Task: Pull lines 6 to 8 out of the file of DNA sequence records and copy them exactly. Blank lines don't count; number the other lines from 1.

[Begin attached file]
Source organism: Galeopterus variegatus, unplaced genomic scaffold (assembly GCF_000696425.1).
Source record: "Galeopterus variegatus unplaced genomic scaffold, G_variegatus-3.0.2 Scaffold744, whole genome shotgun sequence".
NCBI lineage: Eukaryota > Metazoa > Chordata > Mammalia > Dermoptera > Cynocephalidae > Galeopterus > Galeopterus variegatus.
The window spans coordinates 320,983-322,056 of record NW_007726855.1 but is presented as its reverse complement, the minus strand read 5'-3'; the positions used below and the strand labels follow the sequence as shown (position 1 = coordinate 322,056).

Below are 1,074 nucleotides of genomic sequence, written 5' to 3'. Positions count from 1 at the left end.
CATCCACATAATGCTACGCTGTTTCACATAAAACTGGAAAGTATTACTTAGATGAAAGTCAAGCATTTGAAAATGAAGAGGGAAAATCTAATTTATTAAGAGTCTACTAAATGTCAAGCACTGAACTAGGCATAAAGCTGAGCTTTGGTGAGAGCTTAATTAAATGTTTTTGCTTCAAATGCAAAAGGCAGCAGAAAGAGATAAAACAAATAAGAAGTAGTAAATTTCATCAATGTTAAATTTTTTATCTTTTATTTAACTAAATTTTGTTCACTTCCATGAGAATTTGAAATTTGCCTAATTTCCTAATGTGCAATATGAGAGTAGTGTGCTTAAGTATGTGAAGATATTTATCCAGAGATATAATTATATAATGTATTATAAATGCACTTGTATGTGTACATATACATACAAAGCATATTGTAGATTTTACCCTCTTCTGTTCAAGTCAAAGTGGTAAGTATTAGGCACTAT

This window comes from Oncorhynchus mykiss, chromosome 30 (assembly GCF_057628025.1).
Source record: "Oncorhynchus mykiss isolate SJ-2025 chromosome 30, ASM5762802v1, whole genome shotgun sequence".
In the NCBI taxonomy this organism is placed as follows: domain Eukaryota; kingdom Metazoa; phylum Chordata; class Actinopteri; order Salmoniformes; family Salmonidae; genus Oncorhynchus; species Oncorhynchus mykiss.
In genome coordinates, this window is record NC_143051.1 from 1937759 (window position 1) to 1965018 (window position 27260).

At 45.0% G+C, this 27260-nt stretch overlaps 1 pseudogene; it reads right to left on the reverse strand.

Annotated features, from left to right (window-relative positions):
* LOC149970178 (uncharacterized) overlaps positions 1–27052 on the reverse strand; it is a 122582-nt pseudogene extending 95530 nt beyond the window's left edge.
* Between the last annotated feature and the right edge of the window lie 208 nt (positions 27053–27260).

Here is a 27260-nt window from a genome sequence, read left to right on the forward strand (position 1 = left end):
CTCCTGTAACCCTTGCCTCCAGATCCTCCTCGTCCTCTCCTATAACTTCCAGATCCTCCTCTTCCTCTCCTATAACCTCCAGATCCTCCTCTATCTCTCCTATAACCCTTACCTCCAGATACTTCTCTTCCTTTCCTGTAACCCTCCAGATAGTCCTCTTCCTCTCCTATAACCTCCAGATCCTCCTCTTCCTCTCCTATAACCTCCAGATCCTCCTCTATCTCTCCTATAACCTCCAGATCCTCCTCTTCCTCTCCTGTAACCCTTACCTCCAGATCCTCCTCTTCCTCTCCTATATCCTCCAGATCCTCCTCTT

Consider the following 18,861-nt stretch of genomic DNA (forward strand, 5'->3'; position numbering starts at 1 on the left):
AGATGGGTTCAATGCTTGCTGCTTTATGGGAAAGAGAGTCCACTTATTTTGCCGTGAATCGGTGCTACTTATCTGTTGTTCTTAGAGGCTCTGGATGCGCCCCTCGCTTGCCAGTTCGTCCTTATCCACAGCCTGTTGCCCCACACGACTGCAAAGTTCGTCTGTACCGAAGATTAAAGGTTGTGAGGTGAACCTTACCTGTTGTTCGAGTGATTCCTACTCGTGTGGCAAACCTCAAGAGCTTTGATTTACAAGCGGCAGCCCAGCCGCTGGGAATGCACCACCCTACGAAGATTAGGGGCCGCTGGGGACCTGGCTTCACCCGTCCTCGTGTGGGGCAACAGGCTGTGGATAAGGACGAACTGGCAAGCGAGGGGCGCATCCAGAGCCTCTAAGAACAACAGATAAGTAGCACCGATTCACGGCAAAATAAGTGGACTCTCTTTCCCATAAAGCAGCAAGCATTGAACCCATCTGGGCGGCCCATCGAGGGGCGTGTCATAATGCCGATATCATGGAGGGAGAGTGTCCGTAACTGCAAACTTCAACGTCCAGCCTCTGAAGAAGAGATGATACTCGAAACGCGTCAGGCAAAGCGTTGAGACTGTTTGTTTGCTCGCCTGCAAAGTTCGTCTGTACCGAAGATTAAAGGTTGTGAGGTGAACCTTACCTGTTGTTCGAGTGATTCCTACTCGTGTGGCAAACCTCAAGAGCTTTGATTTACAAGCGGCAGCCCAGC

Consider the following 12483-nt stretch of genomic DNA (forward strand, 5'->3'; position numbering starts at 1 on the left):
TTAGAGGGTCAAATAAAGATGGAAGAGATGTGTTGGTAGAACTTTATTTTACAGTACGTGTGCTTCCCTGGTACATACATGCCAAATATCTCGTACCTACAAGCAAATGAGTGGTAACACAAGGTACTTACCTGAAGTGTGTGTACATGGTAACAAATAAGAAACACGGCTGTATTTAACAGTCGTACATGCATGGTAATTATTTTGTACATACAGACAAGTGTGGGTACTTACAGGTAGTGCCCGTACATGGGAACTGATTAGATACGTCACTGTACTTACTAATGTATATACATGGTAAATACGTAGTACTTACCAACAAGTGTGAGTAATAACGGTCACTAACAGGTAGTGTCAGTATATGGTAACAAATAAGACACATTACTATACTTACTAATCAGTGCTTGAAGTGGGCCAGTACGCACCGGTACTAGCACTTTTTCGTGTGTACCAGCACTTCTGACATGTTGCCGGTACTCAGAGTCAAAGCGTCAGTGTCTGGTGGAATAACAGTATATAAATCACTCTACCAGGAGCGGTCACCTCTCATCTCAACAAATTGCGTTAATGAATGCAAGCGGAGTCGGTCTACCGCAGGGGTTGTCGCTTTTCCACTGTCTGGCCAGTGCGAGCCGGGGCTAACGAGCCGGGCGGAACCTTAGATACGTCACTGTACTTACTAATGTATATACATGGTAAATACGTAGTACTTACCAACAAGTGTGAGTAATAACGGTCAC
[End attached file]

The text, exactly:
CATCCACATAATGCTACGCTGTTTCACATAAAACTGGAAAGTATTACTTAGATGAAAGTCAAGCATTTGAAAATGAAGAGGGAAAATCTAATTTATTAAGAGTCTACTAAATGTCAAGCACTGAACTAGGCATAAAGCTGAGCTTTGGTGAGAGCTTAATTAAATGTTTTTGCTTCAAATGCAAAAGGCAGCAGAAAGAGATAAAACAAATAAGAAGTAGTAAATTTCATCAATGTTAAATTTTTTATCTTTTATTTAACTAAATTTTGTTCACTTCCATGAGAATTTGAAATTTGCCTAATTTCCTAATGTGCAATATGAGAGTAGTGTGCTTAAGTATGTGAAGATATTTATCCAGAGATATAATTATATAATGTATTATAAATGCACTTGTATGTGTACATATACATACAAAGCATATTGTAGATTTTACCCTCTTCTGTTCAAGTCAAAGTGGTAAGTATTAGGCACTAT

This window comes from Oncorhynchus mykiss, chromosome 30 (assembly GCF_057628025.1).
Source record: "Oncorhynchus mykiss isolate SJ-2025 chromosome 30, ASM5762802v1, whole genome shotgun sequence".